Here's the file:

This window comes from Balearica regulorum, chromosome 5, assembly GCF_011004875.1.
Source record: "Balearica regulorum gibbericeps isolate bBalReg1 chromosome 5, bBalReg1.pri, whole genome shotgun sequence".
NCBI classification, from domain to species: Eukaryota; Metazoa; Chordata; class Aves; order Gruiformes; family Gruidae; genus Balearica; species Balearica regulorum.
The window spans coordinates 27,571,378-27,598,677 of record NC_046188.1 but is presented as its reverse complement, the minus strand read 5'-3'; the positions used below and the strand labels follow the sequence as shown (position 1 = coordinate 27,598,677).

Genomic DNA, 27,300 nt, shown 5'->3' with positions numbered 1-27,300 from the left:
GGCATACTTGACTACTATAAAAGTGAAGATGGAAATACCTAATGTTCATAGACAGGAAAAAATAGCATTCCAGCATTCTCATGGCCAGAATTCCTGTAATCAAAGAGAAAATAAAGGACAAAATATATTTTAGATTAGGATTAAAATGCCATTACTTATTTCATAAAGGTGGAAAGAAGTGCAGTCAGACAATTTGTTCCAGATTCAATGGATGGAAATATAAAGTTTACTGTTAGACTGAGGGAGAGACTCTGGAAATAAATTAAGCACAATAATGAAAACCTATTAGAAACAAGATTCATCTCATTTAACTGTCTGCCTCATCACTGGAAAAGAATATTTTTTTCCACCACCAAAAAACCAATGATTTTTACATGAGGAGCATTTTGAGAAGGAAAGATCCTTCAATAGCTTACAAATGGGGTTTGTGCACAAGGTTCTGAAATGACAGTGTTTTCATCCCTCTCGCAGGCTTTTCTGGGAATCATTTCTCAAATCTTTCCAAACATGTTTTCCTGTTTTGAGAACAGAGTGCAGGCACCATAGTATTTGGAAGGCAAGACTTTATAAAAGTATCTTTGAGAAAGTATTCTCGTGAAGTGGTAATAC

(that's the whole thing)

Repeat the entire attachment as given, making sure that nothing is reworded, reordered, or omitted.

This window comes from Balearica regulorum, chromosome 5, assembly GCF_011004875.1.
Source record: "Balearica regulorum gibbericeps isolate bBalReg1 chromosome 5, bBalReg1.pri, whole genome shotgun sequence".
NCBI classification, from domain to species: Eukaryota; Metazoa; Chordata; class Aves; order Gruiformes; family Gruidae; genus Balearica; species Balearica regulorum.
The window spans coordinates 27,571,378-27,598,677 of record NC_046188.1 but is presented as its reverse complement, the minus strand read 5'-3'; the positions used below and the strand labels follow the sequence as shown (position 1 = coordinate 27,598,677).

Genomic DNA, 27,300 nt, shown 5'->3' with positions numbered 1-27,300 from the left:
GGCATACTTGACTACTATAAAAGTGAAGATGGAAATACCTAATGTTCATAGACAGGAAAAAATAGCATTCCAGCATTCTCATGGCCAGAATTCCTGTAATCAAAGAGAAAATAAAGGACAAAATATATTTTAGATTAGGATTAAAATGCCATTACTTATTTCATAAAGGTGGAAAGAAGTGCAGTCAGACAATTTGTTCCAGATTCAATGGATGGAAATATAAAGTTTACTGTTAGACTGAGGGAGAGACTCTGGAAATAAATTAAGCACAATAATGAAAACCTATTAGAAACAAGATTCATCTCATTTAACTGTCTGCCTCATCACTGGAAAAGAATATTTTTTTCCACCACCAAAAAACCAATGATTTTTACATGAGGAGCATTTTGAGAAGGAAAGATCCTTCAATAGCTTACAAATGGGGTTTGTGCACAAGGTTCTGAAATGACAGTGTTTTCATCCCTCTCGCAGGCTTTTCTGGGAATCATTTCTCAAATCTTTCCAAACATGTTTTCCTGTTTTGAGAACAGAGTGCAGGCACCATAGTATTTGGAAGGCAAGACTTTATAAAAGTATCTTTGAGAAAGTATTCTCGTGAAGTGGTAATAC